The gist is that this young guy named Jeff Viniard, who had been a devout believer all his life, found himself having a crisis of faith only a short while before he was to be married to his fiancé, Megan (also a devout believer – and I’m probably spelling her name wrong). Jeff was literally struck with the thought, “I don’t believe in God” while doing the dishes and was so shocked by it that his fiancé asked him what was wrong on the spot. He demurred, but a short while later explained what had happened, and, long story short, they postponed the wedding.

So Jeff took off on a bike trip across the Nevada desert, hoping to find some evidence for God. He couldn’t, and they called off the wedding (Megan was adamant she wanted her husband to share her faith). Another year goes by and Jeff finds himself still lost, still searching, having lost his faith and the girl he loved. Along the way he has a few encounters that he thinks could be divine evidence, like a minister talking to him at Arby’s and the wind pushing at his back as he walks up a mountain (really), but he still can’t make up his mind. Another year goes by and we find that…almost miraculously, all is well. Jeff had started attending church again, though still with doubts, and Megan began to cope with the fact that her husband’s beliefs would be different than hers. Jeff now says he does believe in God, though you can tell it’s not the kind of certain faith that Megan has (and you can also tell she still wants him to have her particular type of faith), but they make a choice to love each other and the wedding goes through.

It was quite a rollercoaster story, but I couldn’t help feeling sorry for Jeff, even though it did all work out in the end.. It’s painfully obvious that he was essentially forced to admit a belief in God because he loved Megan, and because that was the only way he could conceivably be with her. He admits to looking for signs, which in his desperate state was clearly priming his brain to recognize false patterns (see Michael Shermer’s TED talk below this post on the funny things our brains can do). He seems so desperate, in fact, that I’m actually surprised he didn’t have a better religious experience/hallucination during his search. A proselytizing minister at Arby’s was the best he could offer up. I think his journey is an example of the depths people will go through to be with the one they love, to not be alone – which in this case is both sweet and slightly sad since it seems Jeff has forced himself into a delusion.

I wish Megan, and other believers, could learn to be more understanding of someone like Jeff’s position. Why make him go through all that? Why call off the wedding immediately? The fact is there just isn’t any credible evidence for God. If He exists, as Bertrand Russell would say, He’s gone through great pains to hide himself. So I find it silly that someone would break off their marriage to an individual they presumably loved, just because they can’t believe in the thing you believe in for which there isn’t any reason to believe in in the first place (other than you were taught to as a child and it makes you feel good).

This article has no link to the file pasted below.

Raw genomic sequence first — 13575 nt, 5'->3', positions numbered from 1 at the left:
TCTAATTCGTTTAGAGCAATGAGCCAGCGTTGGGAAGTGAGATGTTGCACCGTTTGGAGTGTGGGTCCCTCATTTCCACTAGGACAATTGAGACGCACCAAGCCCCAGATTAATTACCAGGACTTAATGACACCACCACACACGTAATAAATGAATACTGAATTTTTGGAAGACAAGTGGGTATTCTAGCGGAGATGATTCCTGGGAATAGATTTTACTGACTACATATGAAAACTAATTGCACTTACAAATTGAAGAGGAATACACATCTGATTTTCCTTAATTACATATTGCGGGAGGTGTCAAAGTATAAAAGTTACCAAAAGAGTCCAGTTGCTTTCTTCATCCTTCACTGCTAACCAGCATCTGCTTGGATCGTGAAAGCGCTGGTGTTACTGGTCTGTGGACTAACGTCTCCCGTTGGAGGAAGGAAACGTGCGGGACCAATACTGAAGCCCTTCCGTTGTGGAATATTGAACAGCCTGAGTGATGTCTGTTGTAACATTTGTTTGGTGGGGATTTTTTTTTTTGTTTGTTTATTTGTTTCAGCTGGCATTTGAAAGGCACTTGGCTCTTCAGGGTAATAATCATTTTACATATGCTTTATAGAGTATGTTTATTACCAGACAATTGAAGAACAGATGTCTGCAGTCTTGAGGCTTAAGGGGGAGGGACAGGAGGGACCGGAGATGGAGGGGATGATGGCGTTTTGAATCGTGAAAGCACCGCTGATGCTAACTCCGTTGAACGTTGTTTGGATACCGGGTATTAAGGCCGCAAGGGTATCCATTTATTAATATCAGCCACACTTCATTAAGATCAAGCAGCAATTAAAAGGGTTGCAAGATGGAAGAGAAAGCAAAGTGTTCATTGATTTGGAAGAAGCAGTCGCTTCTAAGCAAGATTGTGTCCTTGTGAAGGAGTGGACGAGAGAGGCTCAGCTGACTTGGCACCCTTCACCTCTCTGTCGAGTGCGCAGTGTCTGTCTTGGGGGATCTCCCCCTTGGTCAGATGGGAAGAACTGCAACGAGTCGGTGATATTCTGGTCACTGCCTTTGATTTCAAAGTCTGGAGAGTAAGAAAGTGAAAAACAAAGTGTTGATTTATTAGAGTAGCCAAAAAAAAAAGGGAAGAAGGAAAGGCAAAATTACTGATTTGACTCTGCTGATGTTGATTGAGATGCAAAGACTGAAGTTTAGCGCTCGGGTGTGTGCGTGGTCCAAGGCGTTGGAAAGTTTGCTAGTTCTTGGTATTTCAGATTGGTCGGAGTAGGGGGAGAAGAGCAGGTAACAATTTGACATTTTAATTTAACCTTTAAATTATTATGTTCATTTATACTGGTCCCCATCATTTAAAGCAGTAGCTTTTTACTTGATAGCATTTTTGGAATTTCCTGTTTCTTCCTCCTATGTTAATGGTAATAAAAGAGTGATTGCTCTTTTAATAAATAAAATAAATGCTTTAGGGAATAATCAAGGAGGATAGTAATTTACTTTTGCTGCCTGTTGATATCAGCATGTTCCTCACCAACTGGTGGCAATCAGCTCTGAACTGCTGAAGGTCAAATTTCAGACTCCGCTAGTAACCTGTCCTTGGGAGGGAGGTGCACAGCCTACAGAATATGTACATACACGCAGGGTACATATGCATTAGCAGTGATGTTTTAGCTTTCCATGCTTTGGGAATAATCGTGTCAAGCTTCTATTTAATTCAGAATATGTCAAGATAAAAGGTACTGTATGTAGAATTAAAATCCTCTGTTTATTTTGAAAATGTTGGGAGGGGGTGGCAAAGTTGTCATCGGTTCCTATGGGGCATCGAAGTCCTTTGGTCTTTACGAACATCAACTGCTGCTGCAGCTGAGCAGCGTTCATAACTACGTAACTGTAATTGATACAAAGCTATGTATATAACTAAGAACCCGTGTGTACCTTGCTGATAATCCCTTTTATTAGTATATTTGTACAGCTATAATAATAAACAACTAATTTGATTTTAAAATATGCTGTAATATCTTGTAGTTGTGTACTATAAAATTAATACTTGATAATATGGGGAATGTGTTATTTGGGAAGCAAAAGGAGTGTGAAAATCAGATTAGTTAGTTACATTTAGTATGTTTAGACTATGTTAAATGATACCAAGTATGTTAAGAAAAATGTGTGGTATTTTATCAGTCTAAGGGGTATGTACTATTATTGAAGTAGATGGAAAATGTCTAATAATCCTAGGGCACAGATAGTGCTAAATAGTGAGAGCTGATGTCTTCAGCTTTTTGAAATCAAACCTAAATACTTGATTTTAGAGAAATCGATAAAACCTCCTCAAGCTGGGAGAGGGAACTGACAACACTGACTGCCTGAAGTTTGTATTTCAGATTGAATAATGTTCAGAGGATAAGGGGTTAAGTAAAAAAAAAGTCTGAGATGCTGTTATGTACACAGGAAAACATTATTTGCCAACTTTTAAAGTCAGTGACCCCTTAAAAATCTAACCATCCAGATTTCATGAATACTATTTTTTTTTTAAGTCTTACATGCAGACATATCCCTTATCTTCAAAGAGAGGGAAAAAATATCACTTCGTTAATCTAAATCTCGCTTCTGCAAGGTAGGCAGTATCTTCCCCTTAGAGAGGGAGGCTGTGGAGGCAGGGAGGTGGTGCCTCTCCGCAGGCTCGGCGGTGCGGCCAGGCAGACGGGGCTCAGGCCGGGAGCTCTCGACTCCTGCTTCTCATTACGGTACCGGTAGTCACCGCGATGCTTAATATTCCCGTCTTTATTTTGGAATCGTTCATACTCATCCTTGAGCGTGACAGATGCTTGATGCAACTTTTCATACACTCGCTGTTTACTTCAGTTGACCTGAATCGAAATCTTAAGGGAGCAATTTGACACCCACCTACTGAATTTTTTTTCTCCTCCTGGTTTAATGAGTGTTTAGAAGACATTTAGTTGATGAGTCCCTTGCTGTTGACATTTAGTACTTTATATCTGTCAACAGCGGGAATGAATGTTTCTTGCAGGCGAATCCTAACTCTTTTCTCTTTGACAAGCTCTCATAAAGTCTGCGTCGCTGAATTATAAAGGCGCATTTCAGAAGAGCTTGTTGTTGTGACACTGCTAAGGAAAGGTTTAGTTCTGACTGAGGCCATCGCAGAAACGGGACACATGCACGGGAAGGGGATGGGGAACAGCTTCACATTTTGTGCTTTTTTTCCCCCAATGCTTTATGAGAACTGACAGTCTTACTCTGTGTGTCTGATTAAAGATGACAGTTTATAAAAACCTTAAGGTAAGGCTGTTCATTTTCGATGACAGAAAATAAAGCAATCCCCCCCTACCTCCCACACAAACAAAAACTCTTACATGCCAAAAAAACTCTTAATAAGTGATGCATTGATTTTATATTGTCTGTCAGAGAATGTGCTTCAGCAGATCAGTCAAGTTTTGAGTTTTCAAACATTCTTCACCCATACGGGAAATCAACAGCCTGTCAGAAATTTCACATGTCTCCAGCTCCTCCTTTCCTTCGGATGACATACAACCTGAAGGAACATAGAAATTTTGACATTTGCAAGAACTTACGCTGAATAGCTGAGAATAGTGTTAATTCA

Perhaps I’m simplifying it too much, but it seems more reasonable to me that marriages and relationships should be built on loving the other person, and not on what you each think happens after you die.

Today at 4 EST: 20-year-old Zack Kopplin to Debate Discovery Institute ID Advocates

Evolution Defender, Zack Kopplin

You can catch 20-year-old champion of evolution Zack Kopplin debate two Discovery Institute ID-advocates, Michael Medved and Casey Luskin, today on Medved’s radio show beginning at 4pm EST by clicking here.

If you haven’t been following the story, Kopplin, a current undergraduate at Rice University in Houston, became something of a sensation in helping to lead a campaign against the Louisiana Science Education Act (LSEA), which would allow public school teachers to use “supplementary materials” to criticize “evolution, the origins of life, global warming, and human cloning.”

The bill recently died in committee for the third year in a row, but these brush fires continue to sprout up, and I’m glad we have individuals like Kopplin standing up for scientific integrity and separation of church and state. Should be a fun interview – I’m not sure exactly of the context, but Medved and Luskin would need to start debating 10-year-old’s to have any shot at winning a debate on ID in public schools.